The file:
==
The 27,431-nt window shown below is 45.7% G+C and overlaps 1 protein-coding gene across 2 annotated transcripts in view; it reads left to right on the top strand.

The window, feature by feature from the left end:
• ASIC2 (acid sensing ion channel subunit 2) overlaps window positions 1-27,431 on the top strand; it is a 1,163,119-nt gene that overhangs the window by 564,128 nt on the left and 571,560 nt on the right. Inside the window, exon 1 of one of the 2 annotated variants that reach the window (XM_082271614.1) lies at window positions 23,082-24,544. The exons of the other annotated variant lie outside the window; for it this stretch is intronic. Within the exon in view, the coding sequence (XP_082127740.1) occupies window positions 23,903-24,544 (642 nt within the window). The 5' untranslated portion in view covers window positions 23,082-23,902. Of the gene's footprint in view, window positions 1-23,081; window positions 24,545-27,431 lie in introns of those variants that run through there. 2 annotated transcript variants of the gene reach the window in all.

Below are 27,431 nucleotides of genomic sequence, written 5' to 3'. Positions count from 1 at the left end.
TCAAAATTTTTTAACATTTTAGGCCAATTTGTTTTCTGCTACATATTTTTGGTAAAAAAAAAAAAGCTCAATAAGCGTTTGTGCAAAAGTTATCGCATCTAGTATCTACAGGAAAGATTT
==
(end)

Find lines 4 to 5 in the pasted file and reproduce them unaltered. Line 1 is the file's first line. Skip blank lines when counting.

Below are 27,431 nucleotides of genomic sequence, written 5' to 3'. Positions count from 1 at the left end.
TCAAAATTTTTTAACATTTTAGGCCAATTTGTTTTCTGCTACATATTTTTGGTAAAAAAAAAAAAGCTCAATAAGCGTTTGTGCAAAAGTTATCGCATCTAGTATCTACAGGAAAGATTT